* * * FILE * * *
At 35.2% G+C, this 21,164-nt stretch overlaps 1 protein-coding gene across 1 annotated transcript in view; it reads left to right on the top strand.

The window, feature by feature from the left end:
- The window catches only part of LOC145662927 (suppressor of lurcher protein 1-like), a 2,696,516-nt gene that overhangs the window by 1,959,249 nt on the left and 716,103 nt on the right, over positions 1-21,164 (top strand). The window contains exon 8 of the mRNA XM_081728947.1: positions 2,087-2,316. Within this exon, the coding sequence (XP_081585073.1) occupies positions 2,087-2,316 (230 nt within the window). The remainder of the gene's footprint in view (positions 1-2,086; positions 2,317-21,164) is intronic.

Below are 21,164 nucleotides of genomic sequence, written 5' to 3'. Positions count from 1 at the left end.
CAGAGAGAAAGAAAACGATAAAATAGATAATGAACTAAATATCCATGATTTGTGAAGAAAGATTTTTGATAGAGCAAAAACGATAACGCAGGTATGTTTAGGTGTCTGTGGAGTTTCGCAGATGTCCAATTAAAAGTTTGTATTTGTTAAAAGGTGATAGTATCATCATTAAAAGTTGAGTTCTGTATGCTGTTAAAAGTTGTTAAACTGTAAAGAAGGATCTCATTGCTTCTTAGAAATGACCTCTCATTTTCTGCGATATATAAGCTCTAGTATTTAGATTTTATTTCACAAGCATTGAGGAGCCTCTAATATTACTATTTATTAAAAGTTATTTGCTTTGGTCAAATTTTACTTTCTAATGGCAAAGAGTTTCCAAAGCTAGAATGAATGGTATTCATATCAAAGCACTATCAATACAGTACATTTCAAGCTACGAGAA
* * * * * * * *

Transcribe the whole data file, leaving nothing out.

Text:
At 35.2% G+C, this 21,164-nt stretch overlaps 1 protein-coding gene across 1 annotated transcript in view; it reads left to right on the top strand.

The window, feature by feature from the left end:
- The window catches only part of LOC145662927 (suppressor of lurcher protein 1-like), a 2,696,516-nt gene that overhangs the window by 1,959,249 nt on the left and 716,103 nt on the right, over positions 1-21,164 (top strand). The window contains exon 8 of the mRNA XM_081728947.1: positions 2,087-2,316. Within this exon, the coding sequence (XP_081585073.1) occupies positions 2,087-2,316 (230 nt within the window). The remainder of the gene's footprint in view (positions 1-2,086; positions 2,317-21,164) is intronic.

Below are 21,164 nucleotides of genomic sequence, written 5' to 3'. Positions count from 1 at the left end.
CAGAGAGAAAGAAAACGATAAAATAGATAATGAACTAAATATCCATGATTTGTGAAGAAAGATTTTTGATAGAGCAAAAACGATAACGCAGGTATGTTTAGGTGTCTGTGGAGTTTCGCAGATGTCCAATTAAAAGTTTGTATTTGTTAAAAGGTGATAGTATCATCATTAAAAGTTGAGTTCTGTATGCTGTTAAAAGTTGTTAAACTGTAAAGAAGGATCTCATTGCTTCTTAGAAATGACCTCTCATTTTCTGCGATATATAAGCTCTAGTATTTAGATTTTATTTCACAAGCATTGAGGAGCCTCTAATATTACTATTTATTAAAAGTTATTTGCTTTGGTCAAATTTTACTTTCTAATGGCAAAGAGTTTCCAAAGCTAGAATGAATGGTATTCATATCAAAGCACTATCAATACAGTACATTTCAAGCTACGAGAA